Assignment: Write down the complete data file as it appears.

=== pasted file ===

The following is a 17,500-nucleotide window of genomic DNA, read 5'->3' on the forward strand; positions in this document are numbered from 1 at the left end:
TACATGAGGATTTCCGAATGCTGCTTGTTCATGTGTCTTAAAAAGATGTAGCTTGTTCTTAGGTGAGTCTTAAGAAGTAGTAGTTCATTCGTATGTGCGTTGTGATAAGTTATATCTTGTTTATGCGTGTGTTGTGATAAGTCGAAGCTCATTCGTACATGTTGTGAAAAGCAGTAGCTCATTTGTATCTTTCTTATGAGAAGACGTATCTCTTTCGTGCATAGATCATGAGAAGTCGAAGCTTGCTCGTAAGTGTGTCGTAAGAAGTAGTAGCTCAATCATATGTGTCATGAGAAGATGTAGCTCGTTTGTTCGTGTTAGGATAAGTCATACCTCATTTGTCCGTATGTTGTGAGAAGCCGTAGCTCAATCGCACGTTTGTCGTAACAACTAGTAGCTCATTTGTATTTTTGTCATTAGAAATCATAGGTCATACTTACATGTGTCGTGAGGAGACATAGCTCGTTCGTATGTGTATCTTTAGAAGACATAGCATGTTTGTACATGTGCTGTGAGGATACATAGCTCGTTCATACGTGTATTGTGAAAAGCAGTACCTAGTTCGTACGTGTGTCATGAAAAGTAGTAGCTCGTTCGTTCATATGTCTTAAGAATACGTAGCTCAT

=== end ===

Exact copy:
The following is a 17,500-nucleotide window of genomic DNA, read 5'->3' on the forward strand; positions in this document are numbered from 1 at the left end:
TACATGAGGATTTCCGAATGCTGCTTGTTCATGTGTCTTAAAAAGATGTAGCTTGTTCTTAGGTGAGTCTTAAGAAGTAGTAGTTCATTCGTATGTGCGTTGTGATAAGTTATATCTTGTTTATGCGTGTGTTGTGATAAGTCGAAGCTCATTCGTACATGTTGTGAAAAGCAGTAGCTCATTTGTATCTTTCTTATGAGAAGACGTATCTCTTTCGTGCATAGATCATGAGAAGTCGAAGCTTGCTCGTAAGTGTGTCGTAAGAAGTAGTAGCTCAATCATATGTGTCATGAGAAGATGTAGCTCGTTTGTTCGTGTTAGGATAAGTCATACCTCATTTGTCCGTATGTTGTGAGAAGCCGTAGCTCAATCGCACGTTTGTCGTAACAACTAGTAGCTCATTTGTATTTTTGTCATTAGAAATCATAGGTCATACTTACATGTGTCGTGAGGAGACATAGCTCGTTCGTATGTGTATCTTTAGAAGACATAGCATGTTTGTACATGTGCTGTGAGGATACATAGCTCGTTCATACGTGTATTGTGAAAAGCAGTACCTAGTTCGTACGTGTGTCATGAAAAGTAGTAGCTCGTTCGTTCATATGTCTTAAGAATACGTAGCTCAT